CLAAS' Recognition Ceremony Announces Keynote Speaker Bob Fairchild

By Noah Wolfenbarger, Student Writer for the Office of External Relations & Communications

Image of Bob Fairchild

The Miami Regionals experience is different for everyone. Some people are looking to find more than just their GED, while others want to use the Regionals as a springboard into grad school. For Bob Fairchild, his experience was very different. With 1970 being at the height of the Vietnam War, many people had to choose between being drafted or attending college, and for Fairchild, it was not a difficult decision.

After graduating from Middletown High School, Fairchild decided to pursue a college education. He came out of high school focused on specific goals that led him to Miami Middletown. With the newly built campus only four years old, and low tuition costs, Miami Middletown provided Fairchild with the opportunity he was looking for during a time of economic depression. Being from a middle-income family, money was hard to come by then.  Miami Regionals gave him the ability to receive a great education at an affordable price, and earn a degree that paved the way to a successful career in business.

After graduating from Miami with an associate degree in Industrial Technology, Fairchild found a job working as a paper mill supervisor. He describes this job as the most difficult position he has ever held, but it proved to be an important stepping stone early in his career. After working in this position, Fairchild became an administrator for multiple paper companies from Ohio to California. His success in these positions was so well known, in fact, that he became widely recognized as the national leader in his field.

The success Fairchild found in his administrative positions would follow him to his new career at Ample Industries, a multi-million dollar company Fairchild co-founded in 1997 that specialized in paperboard products for the fast food industry.  Fairchild developed and patented many of his company’s products including a clamshell sandwich box that would stay closed even when dropped, and a heat sleeve used by many companies including Starbucks.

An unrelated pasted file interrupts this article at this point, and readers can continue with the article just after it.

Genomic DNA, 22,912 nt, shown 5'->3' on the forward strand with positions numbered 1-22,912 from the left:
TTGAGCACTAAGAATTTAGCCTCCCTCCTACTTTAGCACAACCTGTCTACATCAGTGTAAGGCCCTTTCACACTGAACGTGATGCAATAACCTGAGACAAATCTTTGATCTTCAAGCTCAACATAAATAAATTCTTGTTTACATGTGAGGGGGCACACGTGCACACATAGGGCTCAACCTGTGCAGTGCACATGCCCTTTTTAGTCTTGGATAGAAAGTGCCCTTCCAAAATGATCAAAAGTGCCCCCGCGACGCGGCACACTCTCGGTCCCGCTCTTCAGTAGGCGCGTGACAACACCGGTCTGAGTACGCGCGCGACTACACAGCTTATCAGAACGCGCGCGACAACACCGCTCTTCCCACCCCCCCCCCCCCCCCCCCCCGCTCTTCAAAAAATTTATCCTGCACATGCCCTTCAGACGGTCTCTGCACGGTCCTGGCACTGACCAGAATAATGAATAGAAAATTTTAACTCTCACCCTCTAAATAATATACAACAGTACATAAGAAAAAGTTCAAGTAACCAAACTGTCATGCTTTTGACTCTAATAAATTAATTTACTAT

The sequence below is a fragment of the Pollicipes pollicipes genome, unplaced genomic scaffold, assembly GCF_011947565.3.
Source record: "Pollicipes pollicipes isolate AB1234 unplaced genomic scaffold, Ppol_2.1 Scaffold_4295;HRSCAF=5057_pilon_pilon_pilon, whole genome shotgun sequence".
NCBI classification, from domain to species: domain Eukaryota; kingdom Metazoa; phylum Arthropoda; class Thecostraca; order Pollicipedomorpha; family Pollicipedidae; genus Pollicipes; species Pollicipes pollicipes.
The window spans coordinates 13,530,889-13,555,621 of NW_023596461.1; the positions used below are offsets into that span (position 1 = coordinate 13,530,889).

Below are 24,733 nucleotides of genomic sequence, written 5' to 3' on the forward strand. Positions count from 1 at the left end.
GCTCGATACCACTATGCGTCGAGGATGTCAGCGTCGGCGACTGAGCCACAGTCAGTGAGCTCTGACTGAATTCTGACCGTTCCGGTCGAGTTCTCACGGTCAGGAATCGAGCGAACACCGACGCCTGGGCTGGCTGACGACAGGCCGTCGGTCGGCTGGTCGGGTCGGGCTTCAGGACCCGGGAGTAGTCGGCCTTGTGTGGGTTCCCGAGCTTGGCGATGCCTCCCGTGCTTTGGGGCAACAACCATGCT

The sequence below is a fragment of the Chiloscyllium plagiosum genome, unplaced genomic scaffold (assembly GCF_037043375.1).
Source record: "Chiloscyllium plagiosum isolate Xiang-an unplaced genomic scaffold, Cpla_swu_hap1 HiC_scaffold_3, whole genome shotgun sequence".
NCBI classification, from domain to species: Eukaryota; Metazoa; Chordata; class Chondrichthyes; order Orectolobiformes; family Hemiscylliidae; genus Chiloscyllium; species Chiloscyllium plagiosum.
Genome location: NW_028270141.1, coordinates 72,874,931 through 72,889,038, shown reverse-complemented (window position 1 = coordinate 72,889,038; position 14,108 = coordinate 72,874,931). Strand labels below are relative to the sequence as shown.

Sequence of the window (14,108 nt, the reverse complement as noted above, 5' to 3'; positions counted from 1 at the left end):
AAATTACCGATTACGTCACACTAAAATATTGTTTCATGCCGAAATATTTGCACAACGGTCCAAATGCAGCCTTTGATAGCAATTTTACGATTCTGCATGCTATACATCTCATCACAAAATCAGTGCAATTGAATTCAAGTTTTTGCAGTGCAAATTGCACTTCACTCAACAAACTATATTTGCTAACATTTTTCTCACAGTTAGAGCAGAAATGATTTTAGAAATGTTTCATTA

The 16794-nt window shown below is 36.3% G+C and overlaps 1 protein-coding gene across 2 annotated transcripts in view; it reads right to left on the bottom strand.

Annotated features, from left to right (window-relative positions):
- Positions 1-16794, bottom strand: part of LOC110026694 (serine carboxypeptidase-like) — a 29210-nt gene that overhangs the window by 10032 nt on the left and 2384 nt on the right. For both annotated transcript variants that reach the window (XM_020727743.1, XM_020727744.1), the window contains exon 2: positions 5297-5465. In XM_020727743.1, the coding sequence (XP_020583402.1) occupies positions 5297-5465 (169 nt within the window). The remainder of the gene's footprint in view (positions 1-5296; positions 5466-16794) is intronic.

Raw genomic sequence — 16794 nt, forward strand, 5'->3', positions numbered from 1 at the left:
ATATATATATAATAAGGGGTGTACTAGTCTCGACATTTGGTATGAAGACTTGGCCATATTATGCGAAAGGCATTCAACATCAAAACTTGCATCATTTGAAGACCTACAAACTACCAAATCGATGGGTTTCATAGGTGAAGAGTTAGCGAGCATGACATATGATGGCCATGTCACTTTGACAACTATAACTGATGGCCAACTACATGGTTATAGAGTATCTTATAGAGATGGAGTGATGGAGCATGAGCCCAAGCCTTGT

Ample grew in its success, reaching annual sales of $60 million. It became the second largest fast food product producer in the U.S., growing from four employees to 400.  In 2011, Ample caught the eye of Huhtamaki, an international paper company and worldwide manufacturer of paperboard and plastic products primarily for food packaging, operating globally in 34 countries and employing over 19,000 people. Huhtamaki purchased Ample for $32 million and appointed Fairchild as the Vice President of its National Account Sales division, in which he managed national and international acquisitions. He worked in this position until his recent retirement.

“Miami Regionals provided me with a strong foundation and enabled me to succeed in all of my positions,” Fairchild said. His passion for his work and his drive for success was brought about by his willingness to take risks.

To current and future students at Miami Regionals, that’s Fairchild’s one piece of advice.

“Take risks. That’s how I got to be where I am today. Don’t be afraid to step out of your comfort zone and take those risks,” he said.

Fairchild’s story inspires anyone who hears it. Fairchild now enjoys spending his retirement with his wife Nancy and serves on the boards of several non-profits, including the Miami Regionals Advisory Council.